Electronic Data Discovery – defining its different aspects

Accumulating evidence for a civil or criminal lawsuit utilizes various methods. One such method used is electronic data discovery (EDD), also referred to as e-discovery. It is considered to be the best way to obtain electronic data. The aim is to seek, locate, secure and search all e-data available. The resultant analysis could then be used as evidence to support (or refute) a legal dispute.

The process may involve examination of the electronic data present in a single computer or the data present in a whole network. It could be carried on online as well as offline. It may also utilize methods of hacking, but only if it is approved by the government or the legal authorities.

Whatever the means used, the goal remains the same – discovery of data that could prove (or refute) a legal claim. What exactly qualifies as electronic evidence? All types of electronic information could be used as evidence in a legal suit. This may include, but is not limited to, texts, images, spreadsheets, databases, computer programs, video and audio files, websites, and so on.

The chief electronic evidence is mostly available from emails. While hard copy correspondences tend to be more cautiously written, an email may divulge more regarding the case. And that is not all. Electronic discovery services also examine viruses, spyware, malware, and such others as and when necessary for the investigation.

A specialized form of this process is computer forensics. Also known as cyberforensics, this involves examination and analysis of the data present on the hard drive of a particular computer. But the investigation is not done on the data present directly. A copy of the hard drive is made and the examination is done on it while the computer is kept in its original condition under tight security.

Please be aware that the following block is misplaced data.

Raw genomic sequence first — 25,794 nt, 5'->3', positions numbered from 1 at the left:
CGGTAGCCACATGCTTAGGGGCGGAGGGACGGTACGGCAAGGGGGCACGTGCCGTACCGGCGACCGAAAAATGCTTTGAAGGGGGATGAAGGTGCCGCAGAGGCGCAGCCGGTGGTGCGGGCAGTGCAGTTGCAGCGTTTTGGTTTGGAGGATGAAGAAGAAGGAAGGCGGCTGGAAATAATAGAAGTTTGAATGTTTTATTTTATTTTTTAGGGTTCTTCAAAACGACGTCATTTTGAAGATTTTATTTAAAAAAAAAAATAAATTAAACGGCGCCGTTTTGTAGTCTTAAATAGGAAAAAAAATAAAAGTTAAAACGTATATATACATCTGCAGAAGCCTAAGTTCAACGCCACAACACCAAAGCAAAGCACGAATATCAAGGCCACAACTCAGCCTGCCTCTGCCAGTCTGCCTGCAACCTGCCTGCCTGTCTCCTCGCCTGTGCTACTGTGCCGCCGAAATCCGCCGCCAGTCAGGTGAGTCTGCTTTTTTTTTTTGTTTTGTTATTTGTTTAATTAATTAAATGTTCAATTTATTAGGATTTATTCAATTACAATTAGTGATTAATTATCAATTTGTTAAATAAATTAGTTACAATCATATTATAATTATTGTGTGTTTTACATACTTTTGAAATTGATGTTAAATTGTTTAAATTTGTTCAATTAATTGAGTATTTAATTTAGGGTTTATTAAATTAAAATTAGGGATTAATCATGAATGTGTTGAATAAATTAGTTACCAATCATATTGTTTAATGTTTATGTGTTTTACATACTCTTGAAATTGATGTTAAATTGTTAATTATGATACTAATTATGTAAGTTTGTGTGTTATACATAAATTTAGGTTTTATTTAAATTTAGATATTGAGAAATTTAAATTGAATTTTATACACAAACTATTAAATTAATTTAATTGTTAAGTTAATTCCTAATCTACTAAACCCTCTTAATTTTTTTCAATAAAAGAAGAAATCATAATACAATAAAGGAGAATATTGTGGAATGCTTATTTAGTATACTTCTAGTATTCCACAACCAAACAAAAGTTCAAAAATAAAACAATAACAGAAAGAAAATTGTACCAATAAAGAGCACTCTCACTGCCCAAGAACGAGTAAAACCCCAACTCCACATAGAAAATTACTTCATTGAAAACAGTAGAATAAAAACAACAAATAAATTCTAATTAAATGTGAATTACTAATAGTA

The popularity of electronic data discovery services is because of two major reasons, as discussed below:

Ease in investigation – It is easy to conduct an investigation on the electronic data available but the task becomes arduous if it involves hard copy. Imagine how much time and labor would be necessary to examine all the data present on your computer if it was on paper and would have to be done manually.

Difficult to destroy – The information present on paper could be easily destroyed. All that needs to be done is destroy the paper in some way or the other. But this won’t be so with electronic data. It is very difficult to destroy this information, especially if it is part of a network. There are means and methods to retrieve it.

Approximately 90% of documents used in today’s world are electronic in nature. This is proof enough of the growing demand for e-discovery services. And when it comes to choosing a service provider it is wise to opt for the best.